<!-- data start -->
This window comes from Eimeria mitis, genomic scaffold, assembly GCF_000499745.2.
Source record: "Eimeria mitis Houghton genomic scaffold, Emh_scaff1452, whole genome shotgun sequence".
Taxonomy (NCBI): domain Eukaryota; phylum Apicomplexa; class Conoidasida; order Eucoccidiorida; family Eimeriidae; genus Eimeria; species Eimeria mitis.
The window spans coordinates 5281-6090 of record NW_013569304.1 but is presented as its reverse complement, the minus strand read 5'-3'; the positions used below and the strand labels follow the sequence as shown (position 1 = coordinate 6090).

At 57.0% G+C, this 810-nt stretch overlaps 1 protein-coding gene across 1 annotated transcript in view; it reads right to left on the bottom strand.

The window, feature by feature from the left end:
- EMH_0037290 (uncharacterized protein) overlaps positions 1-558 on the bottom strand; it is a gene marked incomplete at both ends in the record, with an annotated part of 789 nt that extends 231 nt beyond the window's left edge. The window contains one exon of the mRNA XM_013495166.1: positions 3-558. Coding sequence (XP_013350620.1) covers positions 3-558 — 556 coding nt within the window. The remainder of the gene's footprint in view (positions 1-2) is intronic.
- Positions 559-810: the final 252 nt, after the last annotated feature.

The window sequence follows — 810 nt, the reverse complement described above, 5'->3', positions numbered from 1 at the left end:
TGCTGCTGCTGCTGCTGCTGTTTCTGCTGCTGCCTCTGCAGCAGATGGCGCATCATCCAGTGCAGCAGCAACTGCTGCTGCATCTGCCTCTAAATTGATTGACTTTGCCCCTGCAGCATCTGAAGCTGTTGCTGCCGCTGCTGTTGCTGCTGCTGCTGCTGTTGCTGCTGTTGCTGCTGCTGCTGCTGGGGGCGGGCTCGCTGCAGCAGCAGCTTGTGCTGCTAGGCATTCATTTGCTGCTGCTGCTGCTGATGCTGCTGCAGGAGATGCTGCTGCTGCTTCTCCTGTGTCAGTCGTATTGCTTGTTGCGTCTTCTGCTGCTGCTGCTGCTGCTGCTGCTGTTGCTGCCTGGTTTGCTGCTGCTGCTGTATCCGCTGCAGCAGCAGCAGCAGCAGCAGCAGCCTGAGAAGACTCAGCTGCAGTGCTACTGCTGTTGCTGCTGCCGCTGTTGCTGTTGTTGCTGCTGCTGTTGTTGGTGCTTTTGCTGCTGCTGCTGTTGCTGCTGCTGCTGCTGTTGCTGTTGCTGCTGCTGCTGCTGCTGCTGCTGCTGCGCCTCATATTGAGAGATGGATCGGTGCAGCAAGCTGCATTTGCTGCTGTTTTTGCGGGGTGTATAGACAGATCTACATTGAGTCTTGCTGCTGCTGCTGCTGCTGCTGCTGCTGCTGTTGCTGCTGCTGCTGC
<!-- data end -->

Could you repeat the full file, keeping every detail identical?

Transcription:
This window comes from Eimeria mitis, genomic scaffold, assembly GCF_000499745.2.
Source record: "Eimeria mitis Houghton genomic scaffold, Emh_scaff1452, whole genome shotgun sequence".
Taxonomy (NCBI): domain Eukaryota; phylum Apicomplexa; class Conoidasida; order Eucoccidiorida; family Eimeriidae; genus Eimeria; species Eimeria mitis.
The window spans coordinates 5281-6090 of record NW_013569304.1 but is presented as its reverse complement, the minus strand read 5'-3'; the positions used below and the strand labels follow the sequence as shown (position 1 = coordinate 6090).

At 57.0% G+C, this 810-nt stretch overlaps 1 protein-coding gene across 1 annotated transcript in view; it reads right to left on the bottom strand.

The window, feature by feature from the left end:
- EMH_0037290 (uncharacterized protein) overlaps positions 1-558 on the bottom strand; it is a gene marked incomplete at both ends in the record, with an annotated part of 789 nt that extends 231 nt beyond the window's left edge. The window contains one exon of the mRNA XM_013495166.1: positions 3-558. Coding sequence (XP_013350620.1) covers positions 3-558 — 556 coding nt within the window. The remainder of the gene's footprint in view (positions 1-2) is intronic.
- Positions 559-810: the final 252 nt, after the last annotated feature.

The window sequence follows — 810 nt, the reverse complement described above, 5'->3', positions numbered from 1 at the left end:
TGCTGCTGCTGCTGCTGCTGTTTCTGCTGCTGCCTCTGCAGCAGATGGCGCATCATCCAGTGCAGCAGCAACTGCTGCTGCATCTGCCTCTAAATTGATTGACTTTGCCCCTGCAGCATCTGAAGCTGTTGCTGCCGCTGCTGTTGCTGCTGCTGCTGCTGTTGCTGCTGTTGCTGCTGCTGCTGCTGGGGGCGGGCTCGCTGCAGCAGCAGCTTGTGCTGCTAGGCATTCATTTGCTGCTGCTGCTGCTGATGCTGCTGCAGGAGATGCTGCTGCTGCTTCTCCTGTGTCAGTCGTATTGCTTGTTGCGTCTTCTGCTGCTGCTGCTGCTGCTGCTGCTGTTGCTGCCTGGTTTGCTGCTGCTGCTGTATCCGCTGCAGCAGCAGCAGCAGCAGCAGCAGCCTGAGAAGACTCAGCTGCAGTGCTACTGCTGTTGCTGCTGCCGCTGTTGCTGTTGTTGCTGCTGCTGTTGTTGGTGCTTTTGCTGCTGCTGCTGTTGCTGCTGCTGCTGCTGTTGCTGTTGCTGCTGCTGCTGCTGCTGCTGCTGCTGCGCCTCATATTGAGAGATGGATCGGTGCAGCAAGCTGCATTTGCTGCTGTTTTTGCGGGGTGTATAGACAGATCTACATTGAGTCTTGCTGCTGCTGCTGCTGCTGCTGCTGCTGCTGTTGCTGCTGCTGCTGC